Roben Torosyan in Listening: Beyond Telling to Being What We Want To Teach offers readers a strategy for trust-building—group empathy—that helps students develop multifaceted perspectives and tolerance. However, this strategy is most effective, Torosyan explains, when teachers take the risk of self-disclosing, of discussing mistakes, missteps, and misconceptions. Teachers have to "actually embody or 'be' precisely the kind of self-examining listeners: that they want their students to become. Without such risk, no trust building is possible. This "confessional consciousness," while sometimes painful, models the kind of thinking that students need for life-long learning. As Torosyan points out, "the more I dare to slip up. . . the more they gain the courage to do likewise."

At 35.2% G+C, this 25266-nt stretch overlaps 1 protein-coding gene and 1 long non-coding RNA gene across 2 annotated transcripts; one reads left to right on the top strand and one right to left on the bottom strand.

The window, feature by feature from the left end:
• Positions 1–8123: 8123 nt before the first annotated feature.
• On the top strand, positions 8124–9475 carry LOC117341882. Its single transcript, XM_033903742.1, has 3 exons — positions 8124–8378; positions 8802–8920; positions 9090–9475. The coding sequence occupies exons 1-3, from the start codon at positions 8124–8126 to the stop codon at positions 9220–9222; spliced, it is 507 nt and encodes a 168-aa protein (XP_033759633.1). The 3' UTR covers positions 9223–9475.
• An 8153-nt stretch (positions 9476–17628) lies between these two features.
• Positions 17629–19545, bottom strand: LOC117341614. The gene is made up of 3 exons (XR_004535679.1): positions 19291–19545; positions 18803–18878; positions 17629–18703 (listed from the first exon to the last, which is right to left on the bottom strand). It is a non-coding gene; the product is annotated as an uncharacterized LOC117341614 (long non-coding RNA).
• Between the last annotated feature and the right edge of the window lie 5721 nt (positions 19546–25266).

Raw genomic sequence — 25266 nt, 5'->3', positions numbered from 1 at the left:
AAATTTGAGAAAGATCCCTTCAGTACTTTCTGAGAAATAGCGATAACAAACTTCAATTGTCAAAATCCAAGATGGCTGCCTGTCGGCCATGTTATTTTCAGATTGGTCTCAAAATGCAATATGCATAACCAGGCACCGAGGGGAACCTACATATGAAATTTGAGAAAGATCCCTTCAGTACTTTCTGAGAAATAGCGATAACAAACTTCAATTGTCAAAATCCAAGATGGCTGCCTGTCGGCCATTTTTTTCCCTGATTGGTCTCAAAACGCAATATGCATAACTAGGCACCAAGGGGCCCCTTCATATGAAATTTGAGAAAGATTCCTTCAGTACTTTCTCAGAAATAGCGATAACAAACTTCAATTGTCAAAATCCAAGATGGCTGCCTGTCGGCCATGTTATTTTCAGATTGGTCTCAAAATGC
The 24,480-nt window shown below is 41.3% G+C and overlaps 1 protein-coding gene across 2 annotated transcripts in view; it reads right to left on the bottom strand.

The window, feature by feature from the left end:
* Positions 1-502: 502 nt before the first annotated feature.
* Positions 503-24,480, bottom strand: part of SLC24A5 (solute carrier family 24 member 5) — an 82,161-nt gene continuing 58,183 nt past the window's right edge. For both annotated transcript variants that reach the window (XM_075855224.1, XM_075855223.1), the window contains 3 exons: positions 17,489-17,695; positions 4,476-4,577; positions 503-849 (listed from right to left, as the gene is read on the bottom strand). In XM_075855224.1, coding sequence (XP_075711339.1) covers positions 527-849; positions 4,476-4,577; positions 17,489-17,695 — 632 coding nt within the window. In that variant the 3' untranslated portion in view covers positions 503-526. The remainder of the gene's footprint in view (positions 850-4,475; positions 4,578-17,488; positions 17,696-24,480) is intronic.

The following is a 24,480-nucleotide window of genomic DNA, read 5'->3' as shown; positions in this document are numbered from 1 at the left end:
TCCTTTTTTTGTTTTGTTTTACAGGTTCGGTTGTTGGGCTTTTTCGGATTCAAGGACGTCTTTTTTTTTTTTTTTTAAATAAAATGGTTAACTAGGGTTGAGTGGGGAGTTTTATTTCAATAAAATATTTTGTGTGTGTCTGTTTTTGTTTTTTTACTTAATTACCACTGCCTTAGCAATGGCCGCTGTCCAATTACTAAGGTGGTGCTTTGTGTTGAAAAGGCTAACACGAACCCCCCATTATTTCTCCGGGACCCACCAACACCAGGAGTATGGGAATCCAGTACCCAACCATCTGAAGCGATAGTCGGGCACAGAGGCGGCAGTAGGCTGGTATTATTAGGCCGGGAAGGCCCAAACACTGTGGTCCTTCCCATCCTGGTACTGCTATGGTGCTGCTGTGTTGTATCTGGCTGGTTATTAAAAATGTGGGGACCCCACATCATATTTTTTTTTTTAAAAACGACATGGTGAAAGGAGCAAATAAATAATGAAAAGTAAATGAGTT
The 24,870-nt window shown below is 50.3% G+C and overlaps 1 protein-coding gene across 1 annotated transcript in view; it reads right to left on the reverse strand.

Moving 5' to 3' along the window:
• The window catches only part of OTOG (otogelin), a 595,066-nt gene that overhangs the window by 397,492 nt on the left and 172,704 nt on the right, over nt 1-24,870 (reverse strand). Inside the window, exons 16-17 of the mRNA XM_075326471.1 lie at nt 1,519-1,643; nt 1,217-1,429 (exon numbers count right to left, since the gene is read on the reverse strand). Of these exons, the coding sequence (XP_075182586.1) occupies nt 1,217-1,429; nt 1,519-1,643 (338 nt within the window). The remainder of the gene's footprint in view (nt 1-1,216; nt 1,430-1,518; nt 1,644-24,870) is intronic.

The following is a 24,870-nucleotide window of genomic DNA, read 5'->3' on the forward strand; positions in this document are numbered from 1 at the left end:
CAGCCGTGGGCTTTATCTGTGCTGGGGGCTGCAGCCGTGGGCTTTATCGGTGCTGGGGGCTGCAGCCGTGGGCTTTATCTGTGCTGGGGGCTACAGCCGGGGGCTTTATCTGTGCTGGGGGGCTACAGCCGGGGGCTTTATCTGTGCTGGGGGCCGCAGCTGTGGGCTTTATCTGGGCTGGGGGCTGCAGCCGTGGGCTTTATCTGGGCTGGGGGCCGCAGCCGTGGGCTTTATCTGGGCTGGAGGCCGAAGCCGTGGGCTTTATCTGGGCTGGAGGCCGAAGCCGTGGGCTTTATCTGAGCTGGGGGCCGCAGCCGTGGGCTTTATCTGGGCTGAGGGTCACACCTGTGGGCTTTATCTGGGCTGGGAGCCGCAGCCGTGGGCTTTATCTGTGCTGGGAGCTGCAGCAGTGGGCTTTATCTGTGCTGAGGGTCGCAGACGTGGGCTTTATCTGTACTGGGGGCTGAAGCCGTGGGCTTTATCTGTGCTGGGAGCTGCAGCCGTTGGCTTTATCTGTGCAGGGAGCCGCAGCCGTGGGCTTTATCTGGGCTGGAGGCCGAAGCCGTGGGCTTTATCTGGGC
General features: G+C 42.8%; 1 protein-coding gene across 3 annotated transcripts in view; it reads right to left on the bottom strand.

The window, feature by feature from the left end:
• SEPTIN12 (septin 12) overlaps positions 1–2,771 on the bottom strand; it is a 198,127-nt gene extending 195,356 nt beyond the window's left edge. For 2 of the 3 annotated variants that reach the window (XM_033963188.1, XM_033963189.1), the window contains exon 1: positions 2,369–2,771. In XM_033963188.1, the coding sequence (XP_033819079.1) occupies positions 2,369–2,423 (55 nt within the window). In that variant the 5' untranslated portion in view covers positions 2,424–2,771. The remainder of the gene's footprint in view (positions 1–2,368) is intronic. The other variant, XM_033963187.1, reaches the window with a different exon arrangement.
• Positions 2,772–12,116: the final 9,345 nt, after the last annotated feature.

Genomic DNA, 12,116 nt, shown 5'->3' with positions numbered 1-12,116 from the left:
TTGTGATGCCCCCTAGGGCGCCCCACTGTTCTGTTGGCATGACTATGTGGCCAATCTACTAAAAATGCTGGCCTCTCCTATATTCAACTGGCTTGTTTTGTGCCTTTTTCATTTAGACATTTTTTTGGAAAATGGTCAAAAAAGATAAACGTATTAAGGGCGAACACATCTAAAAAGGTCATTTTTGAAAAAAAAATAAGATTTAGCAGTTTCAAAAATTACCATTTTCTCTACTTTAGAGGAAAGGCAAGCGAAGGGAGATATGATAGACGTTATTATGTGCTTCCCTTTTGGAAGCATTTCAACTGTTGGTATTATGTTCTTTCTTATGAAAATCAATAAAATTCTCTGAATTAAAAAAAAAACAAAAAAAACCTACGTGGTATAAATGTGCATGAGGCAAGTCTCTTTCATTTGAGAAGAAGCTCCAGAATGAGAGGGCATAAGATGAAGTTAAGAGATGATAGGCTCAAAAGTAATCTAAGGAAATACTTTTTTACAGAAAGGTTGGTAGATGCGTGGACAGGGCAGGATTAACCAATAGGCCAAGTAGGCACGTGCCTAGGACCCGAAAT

Changing the venue and the arena of risk, Patricia Webb and Zach Waggoner in Analyzing the Dominant Cultural Narratives of Religious Pluralism: A Study of Oprah.com, reveal the threat to spiritual pluralism in the age of the Internet through a meticulous analysis of the shifts in Oprah Winfrey's website, from the 2002 to the 2004 website design. The authors argue that Oprah.com morphed from a daring, unconventional venue for religious pluralism in 2002 to a far more conservative and narrowly construed venue advocating an implicit traditional Christian orientation in 2004. The early website took necessary risks, creating opportunities for the growth of religious pluralism. Without such risk taking, however, the more conservative 2004 website undermines that pluralism, restricting spirituality to a single, narrow perspective.